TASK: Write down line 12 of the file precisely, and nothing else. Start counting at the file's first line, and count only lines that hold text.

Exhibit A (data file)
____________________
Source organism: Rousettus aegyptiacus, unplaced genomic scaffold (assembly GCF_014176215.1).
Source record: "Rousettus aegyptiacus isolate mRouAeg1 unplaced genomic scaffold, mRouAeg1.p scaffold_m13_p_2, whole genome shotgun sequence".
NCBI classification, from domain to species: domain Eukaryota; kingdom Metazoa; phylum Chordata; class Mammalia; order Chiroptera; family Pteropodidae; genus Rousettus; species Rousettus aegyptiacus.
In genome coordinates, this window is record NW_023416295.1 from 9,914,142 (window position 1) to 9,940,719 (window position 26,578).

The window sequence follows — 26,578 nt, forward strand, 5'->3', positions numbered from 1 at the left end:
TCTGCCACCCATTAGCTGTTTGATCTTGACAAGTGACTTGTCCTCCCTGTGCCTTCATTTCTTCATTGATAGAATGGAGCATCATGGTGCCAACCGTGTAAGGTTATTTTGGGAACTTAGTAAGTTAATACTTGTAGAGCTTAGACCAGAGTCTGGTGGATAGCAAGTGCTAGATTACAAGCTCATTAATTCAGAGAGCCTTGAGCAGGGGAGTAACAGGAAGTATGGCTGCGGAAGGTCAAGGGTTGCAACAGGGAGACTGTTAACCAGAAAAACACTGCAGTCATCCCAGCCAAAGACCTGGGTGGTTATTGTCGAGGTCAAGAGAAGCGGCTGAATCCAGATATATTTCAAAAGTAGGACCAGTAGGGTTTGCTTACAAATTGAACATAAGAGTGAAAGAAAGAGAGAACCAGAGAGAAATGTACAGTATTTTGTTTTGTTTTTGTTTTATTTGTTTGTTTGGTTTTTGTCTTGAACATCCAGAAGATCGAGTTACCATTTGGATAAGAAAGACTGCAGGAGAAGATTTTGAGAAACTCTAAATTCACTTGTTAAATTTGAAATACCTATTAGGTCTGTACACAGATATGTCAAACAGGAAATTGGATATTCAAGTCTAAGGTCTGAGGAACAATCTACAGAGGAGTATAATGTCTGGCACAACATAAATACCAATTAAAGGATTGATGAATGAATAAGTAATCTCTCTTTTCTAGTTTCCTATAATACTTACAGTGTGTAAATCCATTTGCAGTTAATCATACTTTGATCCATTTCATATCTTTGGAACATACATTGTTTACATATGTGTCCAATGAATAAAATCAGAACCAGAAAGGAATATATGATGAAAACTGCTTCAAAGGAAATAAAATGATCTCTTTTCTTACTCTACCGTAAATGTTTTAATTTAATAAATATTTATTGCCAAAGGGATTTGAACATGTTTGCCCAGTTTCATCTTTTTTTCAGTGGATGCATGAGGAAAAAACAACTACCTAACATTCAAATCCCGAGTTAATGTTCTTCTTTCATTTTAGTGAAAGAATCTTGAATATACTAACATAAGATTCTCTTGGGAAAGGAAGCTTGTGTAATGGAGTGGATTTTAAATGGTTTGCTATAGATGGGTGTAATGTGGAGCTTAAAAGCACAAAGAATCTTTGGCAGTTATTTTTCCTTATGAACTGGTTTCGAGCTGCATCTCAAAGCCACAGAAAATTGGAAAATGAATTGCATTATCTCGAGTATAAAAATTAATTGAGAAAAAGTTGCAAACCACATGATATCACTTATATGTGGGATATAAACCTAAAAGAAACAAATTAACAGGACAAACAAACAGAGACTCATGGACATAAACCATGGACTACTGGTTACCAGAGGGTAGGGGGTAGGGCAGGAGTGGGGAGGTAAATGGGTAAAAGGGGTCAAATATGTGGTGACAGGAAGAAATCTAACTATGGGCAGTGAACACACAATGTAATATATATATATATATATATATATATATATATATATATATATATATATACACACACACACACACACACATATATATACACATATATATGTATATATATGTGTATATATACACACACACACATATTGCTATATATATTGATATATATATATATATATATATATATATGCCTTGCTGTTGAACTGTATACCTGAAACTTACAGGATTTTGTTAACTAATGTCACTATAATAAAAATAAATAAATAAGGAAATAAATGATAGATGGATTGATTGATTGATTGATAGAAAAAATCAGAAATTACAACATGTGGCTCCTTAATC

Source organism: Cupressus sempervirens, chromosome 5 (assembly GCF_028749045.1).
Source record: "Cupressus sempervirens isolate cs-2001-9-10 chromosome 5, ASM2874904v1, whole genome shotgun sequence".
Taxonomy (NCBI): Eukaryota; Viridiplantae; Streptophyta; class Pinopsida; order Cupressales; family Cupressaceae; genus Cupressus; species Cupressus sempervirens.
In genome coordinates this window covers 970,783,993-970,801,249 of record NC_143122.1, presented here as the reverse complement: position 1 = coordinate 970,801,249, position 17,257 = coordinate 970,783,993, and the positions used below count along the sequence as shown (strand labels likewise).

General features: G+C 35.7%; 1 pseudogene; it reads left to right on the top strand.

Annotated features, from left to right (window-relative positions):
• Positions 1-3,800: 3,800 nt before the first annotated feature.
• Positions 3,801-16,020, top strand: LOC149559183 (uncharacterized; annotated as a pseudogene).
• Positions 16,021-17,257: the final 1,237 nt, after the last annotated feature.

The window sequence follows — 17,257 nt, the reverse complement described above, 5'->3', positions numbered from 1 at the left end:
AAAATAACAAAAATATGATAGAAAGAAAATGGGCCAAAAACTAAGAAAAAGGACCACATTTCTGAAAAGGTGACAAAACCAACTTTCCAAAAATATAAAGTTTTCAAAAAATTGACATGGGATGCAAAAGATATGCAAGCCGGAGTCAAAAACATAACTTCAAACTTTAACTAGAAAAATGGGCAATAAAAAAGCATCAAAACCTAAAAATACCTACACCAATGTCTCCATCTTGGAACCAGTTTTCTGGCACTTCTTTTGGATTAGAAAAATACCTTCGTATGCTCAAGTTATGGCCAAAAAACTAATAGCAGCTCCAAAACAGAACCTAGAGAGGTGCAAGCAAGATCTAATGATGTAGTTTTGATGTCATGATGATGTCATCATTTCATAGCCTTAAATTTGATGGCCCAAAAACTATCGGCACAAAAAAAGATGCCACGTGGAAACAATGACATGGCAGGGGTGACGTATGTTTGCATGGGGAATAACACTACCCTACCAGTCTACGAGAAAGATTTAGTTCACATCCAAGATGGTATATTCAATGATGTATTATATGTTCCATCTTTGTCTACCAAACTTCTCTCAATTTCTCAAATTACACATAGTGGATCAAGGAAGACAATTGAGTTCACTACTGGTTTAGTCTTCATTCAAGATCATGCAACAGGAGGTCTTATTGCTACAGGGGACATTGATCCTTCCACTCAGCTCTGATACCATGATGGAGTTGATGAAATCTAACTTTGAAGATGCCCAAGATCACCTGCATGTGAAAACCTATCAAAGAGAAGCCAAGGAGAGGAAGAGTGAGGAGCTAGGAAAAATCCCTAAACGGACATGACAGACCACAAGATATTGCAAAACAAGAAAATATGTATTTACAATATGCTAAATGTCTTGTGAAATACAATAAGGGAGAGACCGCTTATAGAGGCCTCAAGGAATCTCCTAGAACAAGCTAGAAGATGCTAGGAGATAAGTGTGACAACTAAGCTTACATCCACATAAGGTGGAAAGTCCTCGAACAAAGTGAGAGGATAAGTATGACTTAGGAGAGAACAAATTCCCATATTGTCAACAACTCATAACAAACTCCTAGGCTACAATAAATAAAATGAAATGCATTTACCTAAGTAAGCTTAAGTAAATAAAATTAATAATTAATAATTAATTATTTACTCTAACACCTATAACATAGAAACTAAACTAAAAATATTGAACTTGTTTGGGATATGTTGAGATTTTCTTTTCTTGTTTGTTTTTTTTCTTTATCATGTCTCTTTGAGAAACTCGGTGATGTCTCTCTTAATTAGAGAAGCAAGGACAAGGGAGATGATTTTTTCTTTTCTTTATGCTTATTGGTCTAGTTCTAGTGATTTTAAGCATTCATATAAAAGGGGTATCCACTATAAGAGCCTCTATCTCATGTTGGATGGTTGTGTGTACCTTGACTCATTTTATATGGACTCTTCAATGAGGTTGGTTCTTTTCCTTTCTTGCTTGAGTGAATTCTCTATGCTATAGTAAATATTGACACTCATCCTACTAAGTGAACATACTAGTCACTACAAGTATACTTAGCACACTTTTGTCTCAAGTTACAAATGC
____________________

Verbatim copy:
Annotated features, from left to right (window-relative positions):